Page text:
"He's not smart enough to make a decision like that at this point in his life," she says. "That recruiter came in and played to his teenager's sense of invincibility and know-it-all attitude and convinced him this was the best thing for him to do. In the end, I had to give in and let him sign up."
After he signed the paperwork, however, Bloomer took a closer look at the contract and was even more disturbed by what she learned. The small print reveals that the $350 monthly stipend her son receives is actually an advance on his $250 per month combat pay and $100 per month hardship duty pay."What they've done is guarantee that my son will go to war when he's old enough," says Bloomer. "They're paying him for it now so he can't back out later."
Her son, Richard, admits he wasn't aware of the source of the payments he's receiving, but adds that he's not worried about it either.
"At least I'm getting paid now," he says. "Hell, I might get killed my first week out and then I'd get nothing. At least I can enjoy it now."
But it may not be that simple. According to Pederson, the money paid out in the pre-enlistment program is an advance on pay, which will need to be paid back if the soldier is unable to serve in combat for any reason.
"If a recruit is incapacitated or killed before two years of service have been completed, half of the funds paid to him pre-service will need to be returned to the U.S. government," he says. "That's still very generous, considering we could ask for reimbursement of funds for the entire period of incomplete service.
"But this provision has not sat well with some citizens who have petitioned the government to repeal this section. U.S. Rep. Dennis Caster introduced a bill in the last session that would make any repayment of the pre-paid funds strictly voluntary, but it never made it out of committee.
And once these kids sign up under this program, they are committed to serving in a combat zone and face strict punishment if they refuse duty when they come of age. If any refuse to show up for duty they will be charged with desertion in a time of war and be subject to military court martial, which, theoretically at least, could result in the death penalty.
"We expect our recruits of all ages to honor their commitment," says Pederson. "We are expending resources to guarantee their future service and will do whatever is necessary to make sure they live up to their pledge."
The very concept of the pre-enlistment program is frightening to those who've spent years in active opposition to violence and militarization. Katherine Beck, Iowa coordinator for the National Peace and Justice Alliance (NPJA) for the past 15 years, says this program is indicative of the Bush administration's refusal to consider peaceful alternatives to war.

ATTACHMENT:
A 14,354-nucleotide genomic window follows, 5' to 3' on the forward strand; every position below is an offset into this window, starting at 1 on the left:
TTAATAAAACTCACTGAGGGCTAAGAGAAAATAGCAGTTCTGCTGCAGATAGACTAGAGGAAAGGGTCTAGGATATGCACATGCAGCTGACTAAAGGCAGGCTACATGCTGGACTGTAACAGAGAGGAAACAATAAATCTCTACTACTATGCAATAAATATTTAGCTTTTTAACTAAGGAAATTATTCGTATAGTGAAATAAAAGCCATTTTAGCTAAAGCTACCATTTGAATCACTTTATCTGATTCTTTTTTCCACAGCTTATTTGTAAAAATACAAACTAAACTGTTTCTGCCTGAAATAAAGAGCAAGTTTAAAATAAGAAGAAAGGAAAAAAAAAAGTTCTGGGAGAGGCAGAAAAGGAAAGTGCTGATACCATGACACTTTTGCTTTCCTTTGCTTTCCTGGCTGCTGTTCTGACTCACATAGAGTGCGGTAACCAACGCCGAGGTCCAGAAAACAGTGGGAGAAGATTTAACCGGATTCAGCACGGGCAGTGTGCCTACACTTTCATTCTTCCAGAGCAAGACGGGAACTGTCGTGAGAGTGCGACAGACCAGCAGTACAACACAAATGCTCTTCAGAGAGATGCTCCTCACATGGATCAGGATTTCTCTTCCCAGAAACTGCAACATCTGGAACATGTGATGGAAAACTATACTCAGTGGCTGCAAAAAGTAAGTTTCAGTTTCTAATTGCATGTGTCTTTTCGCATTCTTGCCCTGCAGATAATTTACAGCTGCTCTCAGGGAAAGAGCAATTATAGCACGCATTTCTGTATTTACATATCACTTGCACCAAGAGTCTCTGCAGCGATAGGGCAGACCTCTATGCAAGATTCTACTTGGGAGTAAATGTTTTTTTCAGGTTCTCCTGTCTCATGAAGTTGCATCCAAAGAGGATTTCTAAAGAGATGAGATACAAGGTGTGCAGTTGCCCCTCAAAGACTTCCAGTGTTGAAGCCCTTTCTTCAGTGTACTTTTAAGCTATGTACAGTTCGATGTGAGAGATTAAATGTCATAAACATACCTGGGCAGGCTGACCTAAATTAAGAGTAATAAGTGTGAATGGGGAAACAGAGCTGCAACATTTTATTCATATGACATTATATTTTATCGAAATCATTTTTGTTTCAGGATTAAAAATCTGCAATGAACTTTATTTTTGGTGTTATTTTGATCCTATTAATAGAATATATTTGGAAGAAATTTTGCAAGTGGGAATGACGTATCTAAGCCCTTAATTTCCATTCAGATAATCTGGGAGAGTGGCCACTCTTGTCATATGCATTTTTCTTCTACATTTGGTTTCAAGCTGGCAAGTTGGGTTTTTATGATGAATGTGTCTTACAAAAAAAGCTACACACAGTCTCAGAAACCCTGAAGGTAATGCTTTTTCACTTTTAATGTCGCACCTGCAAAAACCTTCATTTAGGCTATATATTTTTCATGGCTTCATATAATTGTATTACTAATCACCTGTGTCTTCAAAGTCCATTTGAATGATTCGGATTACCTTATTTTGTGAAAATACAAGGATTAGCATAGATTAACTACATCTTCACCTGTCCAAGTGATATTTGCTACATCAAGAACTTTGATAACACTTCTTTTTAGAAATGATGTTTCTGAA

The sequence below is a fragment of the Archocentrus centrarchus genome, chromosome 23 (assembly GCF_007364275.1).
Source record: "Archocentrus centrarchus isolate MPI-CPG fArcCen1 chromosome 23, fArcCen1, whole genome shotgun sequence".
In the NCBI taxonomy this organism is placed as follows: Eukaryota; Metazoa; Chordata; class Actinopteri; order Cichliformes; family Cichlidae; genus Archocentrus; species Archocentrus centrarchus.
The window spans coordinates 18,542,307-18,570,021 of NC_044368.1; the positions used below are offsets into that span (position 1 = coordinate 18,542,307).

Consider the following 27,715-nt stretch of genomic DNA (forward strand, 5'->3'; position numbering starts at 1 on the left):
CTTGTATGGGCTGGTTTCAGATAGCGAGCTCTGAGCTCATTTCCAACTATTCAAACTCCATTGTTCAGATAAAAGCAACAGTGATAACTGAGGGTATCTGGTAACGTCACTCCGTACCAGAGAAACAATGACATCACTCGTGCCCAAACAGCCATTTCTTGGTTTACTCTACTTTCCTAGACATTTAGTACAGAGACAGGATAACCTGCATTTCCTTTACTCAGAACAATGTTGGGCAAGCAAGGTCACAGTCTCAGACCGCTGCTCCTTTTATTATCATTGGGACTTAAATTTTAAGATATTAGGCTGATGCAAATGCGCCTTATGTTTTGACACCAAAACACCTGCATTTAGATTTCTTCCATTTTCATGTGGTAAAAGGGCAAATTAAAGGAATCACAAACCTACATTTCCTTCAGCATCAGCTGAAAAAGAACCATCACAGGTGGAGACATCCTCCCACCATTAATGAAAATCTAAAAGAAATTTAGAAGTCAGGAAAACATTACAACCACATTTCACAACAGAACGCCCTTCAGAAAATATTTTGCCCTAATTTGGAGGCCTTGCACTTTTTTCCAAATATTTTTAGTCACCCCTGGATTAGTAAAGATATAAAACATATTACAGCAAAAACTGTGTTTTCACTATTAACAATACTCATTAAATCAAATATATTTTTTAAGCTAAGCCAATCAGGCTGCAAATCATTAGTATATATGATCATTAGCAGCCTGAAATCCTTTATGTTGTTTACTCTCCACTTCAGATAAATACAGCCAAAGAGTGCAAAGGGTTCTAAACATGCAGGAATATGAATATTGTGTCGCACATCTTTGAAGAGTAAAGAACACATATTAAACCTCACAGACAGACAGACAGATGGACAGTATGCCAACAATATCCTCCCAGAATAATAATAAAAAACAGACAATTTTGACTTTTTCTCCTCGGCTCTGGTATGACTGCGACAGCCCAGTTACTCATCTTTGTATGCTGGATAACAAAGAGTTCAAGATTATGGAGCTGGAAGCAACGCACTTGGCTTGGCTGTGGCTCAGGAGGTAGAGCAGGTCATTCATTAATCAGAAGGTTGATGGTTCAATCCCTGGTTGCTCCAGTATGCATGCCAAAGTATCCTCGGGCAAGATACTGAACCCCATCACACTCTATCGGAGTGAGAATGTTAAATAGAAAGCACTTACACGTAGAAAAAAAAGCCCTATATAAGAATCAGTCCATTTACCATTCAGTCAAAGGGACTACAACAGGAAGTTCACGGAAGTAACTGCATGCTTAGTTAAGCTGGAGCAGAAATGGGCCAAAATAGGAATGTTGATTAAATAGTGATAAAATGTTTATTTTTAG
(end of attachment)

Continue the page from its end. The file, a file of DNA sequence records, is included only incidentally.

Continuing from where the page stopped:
"There is no question that this president wants to keep the country in a state of war, and there seems to be no one willing to stop him - not Congress, not the U.S. Senate, no one," she says. "We're now paying children - poor children mainly - to give up their childhood and commit to fighting, killing and, possibly, dying in future wars. That is nothing short of pure evil."
But Pederson says the pre-enlistment program is really not that much of a change from recruitment methods that have been in place for the past few years. With passage of the No Child Left Behind Act in 2002, the military was guaranteed access to the nation's public schools for recruiting purposes.
According to the Office of Recruitment and Retention, the U.S. military was denied access to public schools on 19,228 occasions in 1999. But since the passage of No Child Left Behind, these schools have no choice but to let them in.
"This allows us to send our professionals into schools to share information about the benefits of military service to young people, just as colleges and other businesses are allowed, encouraged even, to visit with students and do the same thing," says Pederson.
But Karen Foss, the mother of a 14-year-old at Lincoln High School, says the intensity of the recruiting focused on her son took her by surprise. "I don't think most parents realize how much time and energy they (recruiters) spend on these kids," she says. "I was shocked when I found out that they were calling my son at home and visiting with him outside the classroom without my knowledge."
And Foss is quick to point out that she comes from a family with a long history of military service (her grandfather was at Iwo Jima and her dad earned two purple hearts in Vietnam) and that she's a registered Republican who supported the war in Iraq.
"This is just too much, though," she adds. "These are children they're after." Staff Sgt. Gary Lindell, an Army recruiter working out of the office on Army Post Road says it's common practice for recruiters to reach out to school-age kids wherever they can.
"The initial meeting with kids in the schools is just the first step in a long process," says Lindell. "We take advantage of the access we've been granted to build a relationship with students and then build upon that."